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Green Corridor In Mumbai Enables Transport Of Heart In 14 Minutes, 2 Transplants In 5 Days

by Lakshmi Darshini on  August 8, 2015 at 4:31 PM Organ Donation News   - G J E 4
Mumbai witnesses its 2nd transplant where a donated heart was transported from Navi Mumbai through a green corridor in 14 minutes to a patient waiting at Mulund during the rush hours of morning. This was the 2nd transplant witnessed in Mumbai 4 days after its first in 47 years.
Green Corridor In Mumbai Enables Transport Of Heart In 14 Minutes, 2 Transplants In 5 Days
Green Corridor In Mumbai Enables Transport Of Heart In 14 Minutes, 2 Transplants In 5 Days
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The heart of a 63-year-old former BARC officer K Narayanankutty Nair, who was declared brain dead after suffering head injuries in a road accident, was received by a 26-year-old toll plaza administrator at Fortis Hospital in Mulund, where the transplant surgery took place.

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For heart transplants, the donated heart must be transplanted within 4 hours. At 10:26 am, the harvested heart from Vashi's MGM Hospital was transported to the Mulund Hospital by 10:40 am, following which the transplant was carried out within 3 minutes. The 19km journey which usually takes one hour to travel was covered in just 14 minutes. This was possible due to a green corridor with red-light free access set up by 10 officers and 115 personnel of Navi Mumbai and Mumbai police.

The donated heart started beating in the recipient's body by 4:30pm. "We weren't expecting to conduct two heart transplants in a week," said heart transplant surgeon Dr Anvay Mulay from Fortis. Another heart was transplanted into a 22-year-old Anwar Khan, earlier that week. He said, both the heart transplants are doing well.

The recent recipient of the heart is a resident of Nerul, whose heart failure was diagnosed in 2012, needed an urgent heart donation after being hospitalized last week. "It seems like a miracle that my younger brother got a heart. We are praying that all goes well," said his brother Dilip.

This miracle was made possible when Nair's family decided to donate his eyes, heart, kidneys and liver as he had wanted. Also the family was wishing to donate his pancreas but there is no pancreas donation program in the city at that moment. On August 2nd, Nair did not recover consciousness after he was knocked down by a speeding biker in Chembur. After obtaining his family's consent, his organs were harvested since then.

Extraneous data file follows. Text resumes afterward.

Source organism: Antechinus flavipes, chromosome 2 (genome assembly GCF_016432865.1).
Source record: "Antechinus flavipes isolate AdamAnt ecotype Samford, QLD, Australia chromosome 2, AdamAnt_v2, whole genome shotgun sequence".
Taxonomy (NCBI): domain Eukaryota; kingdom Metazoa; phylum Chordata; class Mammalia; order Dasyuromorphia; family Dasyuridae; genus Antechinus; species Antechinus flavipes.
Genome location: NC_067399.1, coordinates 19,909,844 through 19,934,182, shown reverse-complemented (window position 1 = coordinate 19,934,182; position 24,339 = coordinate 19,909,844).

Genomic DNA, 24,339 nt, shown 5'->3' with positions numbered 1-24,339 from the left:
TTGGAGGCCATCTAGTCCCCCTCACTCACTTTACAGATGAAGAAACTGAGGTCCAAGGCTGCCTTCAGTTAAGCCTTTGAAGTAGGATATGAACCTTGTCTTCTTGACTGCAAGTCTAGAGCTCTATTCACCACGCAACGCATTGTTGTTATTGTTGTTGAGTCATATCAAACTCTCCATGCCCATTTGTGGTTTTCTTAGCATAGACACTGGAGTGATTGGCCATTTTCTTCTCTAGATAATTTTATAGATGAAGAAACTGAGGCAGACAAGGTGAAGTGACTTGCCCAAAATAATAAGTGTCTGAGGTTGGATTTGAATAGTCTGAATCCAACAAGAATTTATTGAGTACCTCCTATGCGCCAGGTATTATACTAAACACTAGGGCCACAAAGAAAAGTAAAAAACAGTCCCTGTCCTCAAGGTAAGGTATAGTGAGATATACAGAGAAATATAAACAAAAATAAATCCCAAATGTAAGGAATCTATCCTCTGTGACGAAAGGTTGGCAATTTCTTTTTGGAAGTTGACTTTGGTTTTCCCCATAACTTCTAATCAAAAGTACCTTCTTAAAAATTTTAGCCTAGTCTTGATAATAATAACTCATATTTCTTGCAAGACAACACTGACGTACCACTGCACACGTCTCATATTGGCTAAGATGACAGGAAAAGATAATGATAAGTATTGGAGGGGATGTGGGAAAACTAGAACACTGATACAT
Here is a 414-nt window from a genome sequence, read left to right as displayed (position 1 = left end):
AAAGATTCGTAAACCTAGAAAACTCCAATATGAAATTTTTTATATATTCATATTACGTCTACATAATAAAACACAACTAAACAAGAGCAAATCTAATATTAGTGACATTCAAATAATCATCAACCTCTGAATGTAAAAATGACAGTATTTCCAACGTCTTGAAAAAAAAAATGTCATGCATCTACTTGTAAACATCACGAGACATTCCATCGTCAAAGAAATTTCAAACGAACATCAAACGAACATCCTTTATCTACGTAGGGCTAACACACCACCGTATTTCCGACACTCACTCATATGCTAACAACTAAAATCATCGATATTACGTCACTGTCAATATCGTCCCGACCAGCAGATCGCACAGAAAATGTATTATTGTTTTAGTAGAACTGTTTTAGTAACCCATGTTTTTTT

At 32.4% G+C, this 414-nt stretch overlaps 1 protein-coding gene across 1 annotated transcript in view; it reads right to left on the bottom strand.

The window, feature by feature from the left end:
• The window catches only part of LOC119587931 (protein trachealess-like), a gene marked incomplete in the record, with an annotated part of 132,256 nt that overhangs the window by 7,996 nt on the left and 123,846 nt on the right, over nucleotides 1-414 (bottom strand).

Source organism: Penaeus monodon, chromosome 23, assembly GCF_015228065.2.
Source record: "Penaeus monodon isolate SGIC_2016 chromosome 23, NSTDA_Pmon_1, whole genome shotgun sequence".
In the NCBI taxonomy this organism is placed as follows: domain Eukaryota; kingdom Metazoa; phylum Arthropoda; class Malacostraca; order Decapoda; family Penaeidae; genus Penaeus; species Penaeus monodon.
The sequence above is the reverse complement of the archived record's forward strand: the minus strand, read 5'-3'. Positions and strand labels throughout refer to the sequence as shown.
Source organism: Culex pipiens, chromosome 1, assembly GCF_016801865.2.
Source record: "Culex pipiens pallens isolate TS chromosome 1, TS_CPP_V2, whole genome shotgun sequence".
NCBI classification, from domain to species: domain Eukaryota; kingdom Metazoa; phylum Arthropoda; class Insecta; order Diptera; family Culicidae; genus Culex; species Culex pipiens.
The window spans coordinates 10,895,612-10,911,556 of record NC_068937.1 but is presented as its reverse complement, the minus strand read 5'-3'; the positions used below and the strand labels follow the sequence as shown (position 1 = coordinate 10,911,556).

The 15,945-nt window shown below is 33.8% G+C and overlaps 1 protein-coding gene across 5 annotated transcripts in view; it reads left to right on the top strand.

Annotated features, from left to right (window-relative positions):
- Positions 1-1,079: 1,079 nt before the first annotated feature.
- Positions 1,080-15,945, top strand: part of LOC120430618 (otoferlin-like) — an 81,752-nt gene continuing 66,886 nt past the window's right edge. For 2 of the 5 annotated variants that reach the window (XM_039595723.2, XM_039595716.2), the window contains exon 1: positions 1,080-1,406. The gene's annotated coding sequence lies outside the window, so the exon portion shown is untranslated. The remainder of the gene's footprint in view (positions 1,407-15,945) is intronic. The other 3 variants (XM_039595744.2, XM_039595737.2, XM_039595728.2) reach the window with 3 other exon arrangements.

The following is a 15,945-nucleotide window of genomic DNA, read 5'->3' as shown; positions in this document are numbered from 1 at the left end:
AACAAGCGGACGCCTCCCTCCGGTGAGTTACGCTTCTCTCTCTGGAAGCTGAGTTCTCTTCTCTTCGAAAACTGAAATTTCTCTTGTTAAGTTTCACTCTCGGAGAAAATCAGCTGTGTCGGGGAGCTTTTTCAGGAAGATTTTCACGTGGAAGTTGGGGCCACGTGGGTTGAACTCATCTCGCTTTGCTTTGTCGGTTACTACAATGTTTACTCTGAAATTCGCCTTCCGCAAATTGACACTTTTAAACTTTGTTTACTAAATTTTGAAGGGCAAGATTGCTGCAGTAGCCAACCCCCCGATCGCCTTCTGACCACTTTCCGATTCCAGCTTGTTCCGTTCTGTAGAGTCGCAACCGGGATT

Nair's heart and a kidney were given for patients registered at Fortis Hospital, Mulund, another kidney to a kidney failure patient registered at Hinduja Hospital, Mahim and his liver was donated to a 57-year-old liver cirrhosis patient registered at Global Hospital in Parel. Doctors from Laxmi Eye Hospital retrieved the corneas as well, as per the organ sharing formula of the Zonal Transplant Coordination Centre (ZTCC).

The two heart transplants could motivate other brain dead patients' families to donate the heart as well, said a ZTCC official. India's first heart transplant was performed in Mumbai in 1968, due to lack of awareness heart transplants found no takers all these years. But now there is better coordination between the governmental bodies the officials feel. "Cooperation from the traffic police helped conduct the heart transplant," said Dr S Narayani of Fortis Hospital.

For the green corridor the Navi Mumbai policemen on the night shift stayed back to help, they were coordinated with Mumbai traffic police by the heads. A pilot vehicle for the ambulance from Vashi to Airoli, by the Navi Mumbai team. From there the Mumbai traffic police's pilot vehicle took the lead while the Navi Mumbai team followed the ambulance. Traffic personnel posted along the stretch kept one lane free for the ambulance, moving away other vehicles, even as signals were kept on flash mode. The staff at the Airoli toll naka ensured no time was wasted; six staffers were ready and let the vehicle through as fast as possible.

Source: Medindia
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